On Sept. 5 while pitching against the Detroit Tigers, Jason Vargas gave up seven runs in two innings. Vargas was pulled after 54 pitches and the Royals went on to lose the game 13-2. Vargas finished the day with an ERA of 4.23.
Since then Vargas has had three starts, won all three and put up an ERA of 2.20.
After Vargas threw 6 1/3 scoreless innings against the Toronto Blue Jays on Thursday, Ned Yost said Vargas and pitching coach Dave Eiland had made an adjustment. After tweaking his delivery, Vargas was pitching “downhill” again.
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What a downhill trajectory does for a pitcher
This might be an oversimplification, but it’s one I got from a major-league pitcher who is now a big-league general manager, so there’s a decent chance it’s worth repeating:
When a pitch comes in flat or up, the side of the ball is exposed to the hitter and that makes it easier to hit line drives.
Over his career, when Vargas gives up a line drive, batters hit .694 and slug .981.
If a pitch is thrown with downhill trajectory, low in the zone, the top of the ball is exposed to the hitter and that can mean more groundballs.
When Vargas gets the batter to hit a ground ball, they hit .234 and slug .251.
To hit a grounder for extra bases, it pretty much has to be hit right down one of the foul lines. So if a pitcher can get ground balls, the opposition will probably be limited to singles and it usually takes three of them to score a run.
Pitch downhill and you’re more likely to get grounders and grounders limit the damage.
From a pitcher’s point of view, not all walks are bad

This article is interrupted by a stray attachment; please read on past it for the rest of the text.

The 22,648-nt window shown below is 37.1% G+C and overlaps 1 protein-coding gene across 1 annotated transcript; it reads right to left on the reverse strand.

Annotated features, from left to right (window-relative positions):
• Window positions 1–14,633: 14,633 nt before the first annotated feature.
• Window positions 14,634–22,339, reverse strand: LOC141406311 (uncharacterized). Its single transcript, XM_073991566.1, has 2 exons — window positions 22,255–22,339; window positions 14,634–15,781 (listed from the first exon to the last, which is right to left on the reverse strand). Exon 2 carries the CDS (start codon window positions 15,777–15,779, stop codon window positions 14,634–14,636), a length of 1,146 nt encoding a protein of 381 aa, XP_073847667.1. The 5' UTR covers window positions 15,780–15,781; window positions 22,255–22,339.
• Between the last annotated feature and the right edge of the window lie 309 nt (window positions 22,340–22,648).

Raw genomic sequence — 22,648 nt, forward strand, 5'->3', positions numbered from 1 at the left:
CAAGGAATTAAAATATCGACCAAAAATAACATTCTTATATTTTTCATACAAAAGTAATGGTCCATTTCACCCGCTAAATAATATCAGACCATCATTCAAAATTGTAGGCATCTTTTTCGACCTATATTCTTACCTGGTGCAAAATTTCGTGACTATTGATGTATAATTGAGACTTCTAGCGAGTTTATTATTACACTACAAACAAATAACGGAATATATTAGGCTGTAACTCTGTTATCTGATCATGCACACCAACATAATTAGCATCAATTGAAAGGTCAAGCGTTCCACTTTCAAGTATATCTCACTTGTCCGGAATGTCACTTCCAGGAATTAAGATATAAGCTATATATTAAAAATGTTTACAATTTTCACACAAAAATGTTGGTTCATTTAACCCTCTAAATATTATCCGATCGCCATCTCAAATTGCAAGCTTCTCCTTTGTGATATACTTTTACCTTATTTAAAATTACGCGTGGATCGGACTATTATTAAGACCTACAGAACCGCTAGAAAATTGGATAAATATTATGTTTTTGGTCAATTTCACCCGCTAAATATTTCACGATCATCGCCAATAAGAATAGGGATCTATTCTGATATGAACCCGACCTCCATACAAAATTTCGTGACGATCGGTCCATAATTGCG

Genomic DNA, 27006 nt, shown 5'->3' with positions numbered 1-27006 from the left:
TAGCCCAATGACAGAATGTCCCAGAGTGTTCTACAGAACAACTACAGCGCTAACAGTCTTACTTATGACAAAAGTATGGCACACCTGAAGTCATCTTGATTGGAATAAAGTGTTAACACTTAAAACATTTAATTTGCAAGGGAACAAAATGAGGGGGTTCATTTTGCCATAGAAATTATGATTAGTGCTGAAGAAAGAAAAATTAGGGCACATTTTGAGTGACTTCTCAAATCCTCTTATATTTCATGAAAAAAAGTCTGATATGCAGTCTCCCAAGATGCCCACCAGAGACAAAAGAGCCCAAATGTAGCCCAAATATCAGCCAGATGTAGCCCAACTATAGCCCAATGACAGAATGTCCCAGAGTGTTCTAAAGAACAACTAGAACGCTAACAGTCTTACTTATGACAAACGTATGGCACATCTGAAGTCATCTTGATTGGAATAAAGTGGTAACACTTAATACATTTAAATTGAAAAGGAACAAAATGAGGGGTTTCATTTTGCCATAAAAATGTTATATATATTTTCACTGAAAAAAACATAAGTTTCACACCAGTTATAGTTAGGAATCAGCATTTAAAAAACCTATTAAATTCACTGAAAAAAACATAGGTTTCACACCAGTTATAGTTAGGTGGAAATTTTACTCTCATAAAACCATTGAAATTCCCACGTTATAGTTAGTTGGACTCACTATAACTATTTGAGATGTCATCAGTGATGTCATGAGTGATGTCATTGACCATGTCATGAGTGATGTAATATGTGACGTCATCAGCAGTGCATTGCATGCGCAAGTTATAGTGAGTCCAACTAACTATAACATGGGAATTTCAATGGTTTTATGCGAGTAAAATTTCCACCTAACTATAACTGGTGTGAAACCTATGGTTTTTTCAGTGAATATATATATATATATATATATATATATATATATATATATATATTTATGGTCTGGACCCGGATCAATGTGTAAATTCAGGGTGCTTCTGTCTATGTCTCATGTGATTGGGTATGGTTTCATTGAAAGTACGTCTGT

Here’s another pitching theory and this one comes from former Royals closer Greg Holland.
I didn’t understand why Holland would walk certain hitters even when he had good command: How did he decide when to go after a hitter and when to work around him?
Holland explained. If a hitter had some pop and could hurt him, Holland might try to make two perfect pitches. If Holland got ahead of the hitter with those two perfect pitches, he could then go after him with chase pitches.
But if Holland fell behind 2-0 with those two pitches, he was done messing around with that hitter, he’d put him on base and go after the next guy. Holland was not going to let certain hitters beat him — he had three empty bases to work with and he’d use all three if he had to.
On Thursday night against the Jays, Vargas walked three batters and he probably walked the right guys: Josh Donaldson, Justin Smoak and, oddly enough, Darwin Barney.
Don’t let hot hitters beat you
Pitchers will identify hitters who are coming into a game hot and work around them when possible; make somebody else — somebody who isn’t hot — beat you.
Before playing the Royals the Jays played the Twins and in that series Josh Donaldson was 10 for 17 with a double and five home runs.
In that series against the Twins Justin Smoak only hit .267, but he slugged .600 and hit his 38th home run of the year.
Jose Bautista, hitting .203 on the year and .188 in the Minnesota series, was the soft spot in the order behind Donaldson and Smoak. Against the Royals, Bautista was 0 for 10, punched out three times and didn’t walk once.
Darwin Barney wasn’t exactly on fire, but the guy hitting behind him — Luke Maile — was hitting .138 on the season.
So when Vargas fell behind Donaldson in the first, Barney in the second and Smoak in the fourth, he didn’t give in and pipe a fastball down the middle, Vargas put them on base and went after the next guy.
10 games left in the season and some very long odds
The Royals are 3 1/2 games out of the last AL wild-card spot with 10 games left in the season. The odds aren’t good, but if the old Jason Vargas is back, the odds just got a little better.